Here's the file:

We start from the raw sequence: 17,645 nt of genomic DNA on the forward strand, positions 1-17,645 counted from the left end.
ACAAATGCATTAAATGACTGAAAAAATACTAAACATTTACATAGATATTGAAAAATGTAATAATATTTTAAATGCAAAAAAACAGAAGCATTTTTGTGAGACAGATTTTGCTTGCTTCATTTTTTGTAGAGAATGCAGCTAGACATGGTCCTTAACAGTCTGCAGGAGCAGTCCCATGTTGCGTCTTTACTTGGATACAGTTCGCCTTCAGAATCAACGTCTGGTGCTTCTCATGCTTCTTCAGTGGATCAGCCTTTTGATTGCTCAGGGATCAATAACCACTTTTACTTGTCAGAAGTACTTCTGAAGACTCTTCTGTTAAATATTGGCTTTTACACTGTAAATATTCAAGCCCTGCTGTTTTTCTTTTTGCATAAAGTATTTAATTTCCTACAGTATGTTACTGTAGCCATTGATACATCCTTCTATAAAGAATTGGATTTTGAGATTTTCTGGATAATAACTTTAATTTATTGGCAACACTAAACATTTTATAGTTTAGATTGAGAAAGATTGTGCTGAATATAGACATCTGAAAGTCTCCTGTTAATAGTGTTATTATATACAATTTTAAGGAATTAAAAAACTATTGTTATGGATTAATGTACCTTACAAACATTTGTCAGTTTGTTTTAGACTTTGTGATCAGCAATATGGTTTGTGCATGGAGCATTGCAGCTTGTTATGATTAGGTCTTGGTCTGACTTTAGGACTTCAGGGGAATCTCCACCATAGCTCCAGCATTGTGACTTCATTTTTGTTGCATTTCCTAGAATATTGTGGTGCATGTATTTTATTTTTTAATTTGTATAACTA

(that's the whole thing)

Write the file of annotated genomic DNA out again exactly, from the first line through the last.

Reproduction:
We start from the raw sequence: 17,645 nt of genomic DNA on the forward strand, positions 1-17,645 counted from the left end.
ACAAATGCATTAAATGACTGAAAAAATACTAAACATTTACATAGATATTGAAAAATGTAATAATATTTTAAATGCAAAAAAACAGAAGCATTTTTGTGAGACAGATTTTGCTTGCTTCATTTTTTGTAGAGAATGCAGCTAGACATGGTCCTTAACAGTCTGCAGGAGCAGTCCCATGTTGCGTCTTTACTTGGATACAGTTCGCCTTCAGAATCAACGTCTGGTGCTTCTCATGCTTCTTCAGTGGATCAGCCTTTTGATTGCTCAGGGATCAATAACCACTTTTACTTGTCAGAAGTACTTCTGAAGACTCTTCTGTTAAATATTGGCTTTTACACTGTAAATATTCAAGCCCTGCTGTTTTTCTTTTTGCATAAAGTATTTAATTTCCTACAGTATGTTACTGTAGCCATTGATACATCCTTCTATAAAGAATTGGATTTTGAGATTTTCTGGATAATAACTTTAATTTATTGGCAACACTAAACATTTTATAGTTTAGATTGAGAAAGATTGTGCTGAATATAGACATCTGAAAGTCTCCTGTTAATAGTGTTATTATATACAATTTTAAGGAATTAAAAAACTATTGTTATGGATTAATGTACCTTACAAACATTTGTCAGTTTGTTTTAGACTTTGTGATCAGCAATATGGTTTGTGCATGGAGCATTGCAGCTTGTTATGATTAGGTCTTGGTCTGACTTTAGGACTTCAGGGGAATCTCCACCATAGCTCCAGCATTGTGACTTCATTTTTGTTGCATTTCCTAGAATATTGTGGTGCATGTATTTTATTTTTTAATTTGTATAACTA